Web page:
In March 2019, Colorado lawmakers introduced Senate Bill 19-182, which would have abolished capital punishment in the state. Just one month later, the bill was already dead, for another year anyway. But that’s only the most recent chapter in the fraught history of the death penalty in Colorado. The death penalty has been abolished and reinstated twice in the state’s history.
The death penalty in Colorado was instated as a reaction to rampant vigilante justice, lynch mobs, and hangings without due process in the early years of Colorado territory and state history. A total of 103 people have been executed by the state and/or territory, and only one person, Gary Lee Davis in 1997, has been executed in the last 50 years. John Stoefel committed the first murder in Denver in 1859, and after a three day trial, was hanged from a tree near Cherry Creek as the first person executed under Colorado capital punishment, although the death penalty wouldn’t become formal law until 1861.
Capital punishment was abolished in Colorado in 1897, but was reinstated in 1901 due to a rise in vigilante justice. So lynch mobs like the one in today’s article aren’t really that surprising. A grizzly double murder takes place near the small towns of Rye and Walsenburg, and it’s practically historical precedent when nearly 100 men “armed to the teeth” gather to find the killers. Today’s article makes the mob’s action sound almost quaint, describing it as “an old fashioned man hunt.”
So what exactly happened on the road between Pueblo and Rye one hundred years ago, and how did the murderers get caught?
On April 11, 1919, George Bosko (24) and his younger brother, Thomas Bosko (17), went to Pueblo looking for work on the Hatchet Ranch, located ~25 miles from there near Rye, CO. George was trying to get money to start a garage in Lafayette, CO with his brother-in-law, Horace McFadden. George Bosko committed one felony already in order to start this business when he forged a check in his father’s name, although his father did not press charges. His next felony would escalate quickly.
After hitchhiking their way to the ranch, George and Thomas were turned down for work, so they headed back out on the road where they were picked up by two men test driving a new Dodge car. Elton C. Parks, an automobile dealer in Pueblo, was giving a lesson in how to operate the vehicle to William T. Hunter, who was ready to buy the car. Hunter mentioned to Parks that he had $3,000 in cash on him for the purchase. George Bosko and his brother, upon hearing this from the back seat, decided to kill the men and make off with the money.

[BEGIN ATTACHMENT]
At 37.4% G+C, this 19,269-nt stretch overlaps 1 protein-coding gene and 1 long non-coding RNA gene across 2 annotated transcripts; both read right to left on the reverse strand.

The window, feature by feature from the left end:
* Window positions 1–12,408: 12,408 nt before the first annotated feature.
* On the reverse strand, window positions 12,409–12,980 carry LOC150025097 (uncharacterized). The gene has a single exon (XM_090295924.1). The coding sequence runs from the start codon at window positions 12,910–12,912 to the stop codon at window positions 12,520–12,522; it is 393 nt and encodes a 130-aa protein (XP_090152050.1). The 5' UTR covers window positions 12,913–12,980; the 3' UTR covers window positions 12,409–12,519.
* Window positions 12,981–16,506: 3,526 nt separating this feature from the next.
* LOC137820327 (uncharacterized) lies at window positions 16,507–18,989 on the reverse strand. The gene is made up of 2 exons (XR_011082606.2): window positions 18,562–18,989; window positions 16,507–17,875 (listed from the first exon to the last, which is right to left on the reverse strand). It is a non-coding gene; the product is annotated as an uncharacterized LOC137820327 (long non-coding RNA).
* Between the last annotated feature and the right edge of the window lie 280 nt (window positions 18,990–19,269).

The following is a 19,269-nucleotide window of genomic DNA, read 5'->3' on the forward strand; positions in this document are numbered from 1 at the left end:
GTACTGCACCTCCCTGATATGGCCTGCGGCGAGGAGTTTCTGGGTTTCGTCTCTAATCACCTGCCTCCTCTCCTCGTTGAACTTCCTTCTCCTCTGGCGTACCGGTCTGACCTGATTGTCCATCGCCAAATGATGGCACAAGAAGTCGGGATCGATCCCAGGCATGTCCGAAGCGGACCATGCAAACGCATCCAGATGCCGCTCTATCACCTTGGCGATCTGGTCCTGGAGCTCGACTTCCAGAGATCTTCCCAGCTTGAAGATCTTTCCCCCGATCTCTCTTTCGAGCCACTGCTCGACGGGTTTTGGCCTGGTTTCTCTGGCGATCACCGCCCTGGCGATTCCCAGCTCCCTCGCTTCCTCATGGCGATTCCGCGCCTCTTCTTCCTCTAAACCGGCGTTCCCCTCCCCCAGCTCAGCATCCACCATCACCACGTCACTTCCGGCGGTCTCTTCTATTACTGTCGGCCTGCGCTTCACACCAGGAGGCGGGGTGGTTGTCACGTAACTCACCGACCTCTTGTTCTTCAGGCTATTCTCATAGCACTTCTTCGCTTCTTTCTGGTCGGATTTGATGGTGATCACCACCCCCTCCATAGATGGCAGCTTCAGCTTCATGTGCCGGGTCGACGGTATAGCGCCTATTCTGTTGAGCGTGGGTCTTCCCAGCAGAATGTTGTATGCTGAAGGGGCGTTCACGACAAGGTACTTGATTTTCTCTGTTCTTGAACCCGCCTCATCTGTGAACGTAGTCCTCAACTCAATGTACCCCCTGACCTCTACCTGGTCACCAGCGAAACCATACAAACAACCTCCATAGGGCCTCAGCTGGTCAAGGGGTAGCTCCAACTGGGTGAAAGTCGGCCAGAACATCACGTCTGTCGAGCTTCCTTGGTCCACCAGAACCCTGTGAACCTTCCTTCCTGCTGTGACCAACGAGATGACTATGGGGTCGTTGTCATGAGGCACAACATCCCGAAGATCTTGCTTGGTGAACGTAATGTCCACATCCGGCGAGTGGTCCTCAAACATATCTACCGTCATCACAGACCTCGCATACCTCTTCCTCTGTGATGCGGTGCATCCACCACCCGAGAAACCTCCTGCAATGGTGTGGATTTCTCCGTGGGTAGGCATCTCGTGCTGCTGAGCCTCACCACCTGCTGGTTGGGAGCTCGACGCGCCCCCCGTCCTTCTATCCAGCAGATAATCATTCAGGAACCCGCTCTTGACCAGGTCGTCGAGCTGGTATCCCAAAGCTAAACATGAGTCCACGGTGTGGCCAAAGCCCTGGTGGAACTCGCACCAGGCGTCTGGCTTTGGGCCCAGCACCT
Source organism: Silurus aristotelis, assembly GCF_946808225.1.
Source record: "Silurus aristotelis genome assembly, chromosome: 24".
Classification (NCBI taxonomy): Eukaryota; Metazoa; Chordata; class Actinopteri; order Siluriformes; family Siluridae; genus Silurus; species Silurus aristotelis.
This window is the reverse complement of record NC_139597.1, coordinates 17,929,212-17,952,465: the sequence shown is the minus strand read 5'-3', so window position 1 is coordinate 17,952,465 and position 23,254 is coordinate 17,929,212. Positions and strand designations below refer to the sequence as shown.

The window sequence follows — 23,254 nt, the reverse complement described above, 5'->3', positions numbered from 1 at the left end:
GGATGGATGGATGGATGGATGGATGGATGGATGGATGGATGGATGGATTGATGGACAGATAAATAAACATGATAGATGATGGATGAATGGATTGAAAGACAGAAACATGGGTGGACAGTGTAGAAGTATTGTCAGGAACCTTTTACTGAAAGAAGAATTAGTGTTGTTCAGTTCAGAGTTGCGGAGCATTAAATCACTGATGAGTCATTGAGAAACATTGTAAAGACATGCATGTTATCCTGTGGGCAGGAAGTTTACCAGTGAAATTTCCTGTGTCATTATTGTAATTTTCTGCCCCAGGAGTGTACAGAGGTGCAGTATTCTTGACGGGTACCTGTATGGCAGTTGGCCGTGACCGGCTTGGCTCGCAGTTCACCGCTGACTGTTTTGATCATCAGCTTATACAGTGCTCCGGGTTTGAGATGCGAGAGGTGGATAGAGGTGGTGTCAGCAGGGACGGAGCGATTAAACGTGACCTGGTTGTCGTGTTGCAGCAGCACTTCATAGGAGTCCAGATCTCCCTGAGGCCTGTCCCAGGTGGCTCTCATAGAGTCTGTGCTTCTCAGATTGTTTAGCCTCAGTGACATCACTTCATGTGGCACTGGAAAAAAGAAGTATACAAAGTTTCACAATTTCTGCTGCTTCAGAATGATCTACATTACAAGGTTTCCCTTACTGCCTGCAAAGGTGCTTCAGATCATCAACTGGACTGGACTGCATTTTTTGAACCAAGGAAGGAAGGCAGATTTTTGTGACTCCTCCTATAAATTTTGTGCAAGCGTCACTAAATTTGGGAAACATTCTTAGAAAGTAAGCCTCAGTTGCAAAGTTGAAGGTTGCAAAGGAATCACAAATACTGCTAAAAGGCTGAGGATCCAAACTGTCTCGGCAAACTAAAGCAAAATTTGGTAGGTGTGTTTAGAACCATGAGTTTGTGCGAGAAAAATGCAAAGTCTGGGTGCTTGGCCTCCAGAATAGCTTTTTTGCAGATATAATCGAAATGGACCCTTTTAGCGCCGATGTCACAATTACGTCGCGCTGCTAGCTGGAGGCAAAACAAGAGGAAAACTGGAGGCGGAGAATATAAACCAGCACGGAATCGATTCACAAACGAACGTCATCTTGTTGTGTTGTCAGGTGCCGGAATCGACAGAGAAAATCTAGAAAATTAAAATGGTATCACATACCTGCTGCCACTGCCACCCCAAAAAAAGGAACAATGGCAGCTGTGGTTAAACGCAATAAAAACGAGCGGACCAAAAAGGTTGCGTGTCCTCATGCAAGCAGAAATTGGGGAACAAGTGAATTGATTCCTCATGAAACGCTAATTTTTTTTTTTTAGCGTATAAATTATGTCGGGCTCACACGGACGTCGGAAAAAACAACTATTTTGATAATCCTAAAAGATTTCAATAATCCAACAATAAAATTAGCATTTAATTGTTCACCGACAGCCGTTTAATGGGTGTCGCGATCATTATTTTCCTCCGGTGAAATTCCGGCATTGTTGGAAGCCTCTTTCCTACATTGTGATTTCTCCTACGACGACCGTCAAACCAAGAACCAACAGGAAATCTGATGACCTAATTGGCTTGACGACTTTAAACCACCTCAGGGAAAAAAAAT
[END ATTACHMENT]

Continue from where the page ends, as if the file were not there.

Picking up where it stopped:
George Bosko took out his pistol and shot Elton Parks in the back, through the seat of the car. Parks was killed immediately. Bosko then shot William Hunter, who managed to escape the car and flee on foot. The brothers dragged Parks’ body from the car and threw him down the nearby arroyo. George Bosko pursued William Hunter and shot him two more times, killing him. The brothers left his body in the arroyo as well, but not before being seen by two people, William Reed and Jack Parker, in an approaching car. The Bosko brothers stopped the car at gunpoint and told Reed and Parker to go back to Pueblo, which they did.
Word reached Pueblo and the nearby towns of Rye and Walsenburg that Parks and Hunter were dead, both of whom were well known to the community, and each was married with two small children. Immediately, a hot blooded posse formed and started hunting the men. They found the abandoned Dodge south of Pueblo with an overheated radiator, but there was no sign of the Bosko brothers. The posse continued their manhunt into the mountains where their chase was stymied by the unforgiving terrain.
Meanwhile, the Bosko brothers somehow made it back to Pueblo, where they boarded a train to Lafayette to stay with their sister and brother in law, Mary and Horace McFadden. After staying only a few days, they left for Utah to hide from police. However, they confessed their crime to the McFaddens, who eventually gave up the Bosko brothers’ location to the police after intense questioning.
Sheriffs and Under-sheriffs from Utah and Colorado collaborated quickly, especially for 1919, and on May 21, 1919, the Bosko brothers were in custody back in Pueblo, where they signed a confession of their crimes. Apparently, things almost turned out much differently, for a Pueblo Chieftain headline from that month read “George Planned to Slay his Brother and Kill Himself”.
Since the brothers had already confessed, there was no trial for guilt. Instead, a jury was rigorously selected to determine degree of crime as well as sentencing. Sheriffs were placed throughout courtroom during the two day trial in case there was indication of mob justice. The jury took two and a half hours to bring back a first degree murder decision with a sentence of death for George Bosko and life imprisonment for Thomas Bosko. Although the execution by hanging was supposed to take place in September, it was continuously pushed back, notably in July of 1920, when George Bosko was given a three month reprieve so that a lunacy claim could be investigated.
Finally, after almost two years of failed appeals, George Bosko would be executed in December of 1920 at the Canon City Penitentiary. His execution date was held earlier than planned when Bosko collapsed in his cell and pleaded to be killed after his final emotional visit with his mother.
George Bosko wrote a final letter to his mother the night before his execution saying, “What ever we suffer here will only be better for us after death. For God has everything prepared for us, even for me. May peace from Almighty God come down on you and rest you and give you happiness and joy.”
He was put to death by hanging on December 10th, 1920. His brother spent the rest of his life in prison.